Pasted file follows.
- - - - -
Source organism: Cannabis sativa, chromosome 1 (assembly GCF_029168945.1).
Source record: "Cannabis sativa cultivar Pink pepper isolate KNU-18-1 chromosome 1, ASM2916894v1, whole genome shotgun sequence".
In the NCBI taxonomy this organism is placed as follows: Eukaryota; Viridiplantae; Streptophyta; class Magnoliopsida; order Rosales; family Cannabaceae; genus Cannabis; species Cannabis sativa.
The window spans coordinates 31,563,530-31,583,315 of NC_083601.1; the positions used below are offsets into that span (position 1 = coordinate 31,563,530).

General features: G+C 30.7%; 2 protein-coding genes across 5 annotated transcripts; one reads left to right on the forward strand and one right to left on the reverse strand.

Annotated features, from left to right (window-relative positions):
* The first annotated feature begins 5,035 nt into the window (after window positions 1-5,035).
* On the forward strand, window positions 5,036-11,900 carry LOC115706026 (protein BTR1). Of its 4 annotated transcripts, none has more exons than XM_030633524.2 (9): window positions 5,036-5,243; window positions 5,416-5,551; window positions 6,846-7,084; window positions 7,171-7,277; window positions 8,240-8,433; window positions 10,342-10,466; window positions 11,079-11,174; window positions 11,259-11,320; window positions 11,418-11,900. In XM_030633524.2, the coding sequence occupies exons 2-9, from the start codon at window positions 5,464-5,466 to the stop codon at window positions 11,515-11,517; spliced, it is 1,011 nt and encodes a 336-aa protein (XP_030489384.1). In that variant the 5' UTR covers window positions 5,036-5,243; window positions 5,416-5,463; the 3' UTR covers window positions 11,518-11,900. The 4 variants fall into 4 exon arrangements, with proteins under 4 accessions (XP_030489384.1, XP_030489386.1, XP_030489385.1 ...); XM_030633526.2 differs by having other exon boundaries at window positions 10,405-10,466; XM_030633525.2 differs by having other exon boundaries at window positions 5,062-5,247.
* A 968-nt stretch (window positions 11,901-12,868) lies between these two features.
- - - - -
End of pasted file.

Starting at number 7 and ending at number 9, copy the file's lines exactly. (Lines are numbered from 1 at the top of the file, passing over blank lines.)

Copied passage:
* The first annotated feature begins 5,035 nt into the window (after window positions 1-5,035).
* On the forward strand, window positions 5,036-11,900 carry LOC115706026 (protein BTR1). Of its 4 annotated transcripts, none has more exons than XM_030633524.2 (9): window positions 5,036-5,243; window positions 5,416-5,551; window positions 6,846-7,084; window positions 7,171-7,277; window positions 8,240-8,433; window positions 10,342-10,466; window positions 11,079-11,174; window positions 11,259-11,320; window positions 11,418-11,900. In XM_030633524.2, the coding sequence occupies exons 2-9, from the start codon at window positions 5,464-5,466 to the stop codon at window positions 11,515-11,517; spliced, it is 1,011 nt and encodes a 336-aa protein (XP_030489384.1). In that variant the 5' UTR covers window positions 5,036-5,243; window positions 5,416-5,463; the 3' UTR covers window positions 11,518-11,900. The 4 variants fall into 4 exon arrangements, with proteins under 4 accessions (XP_030489384.1, XP_030489386.1, XP_030489385.1 ...); XM_030633526.2 differs by having other exon boundaries at window positions 10,405-10,466; XM_030633525.2 differs by having other exon boundaries at window positions 5,062-5,247.
* A 968-nt stretch (window positions 11,901-12,868) lies between these two features.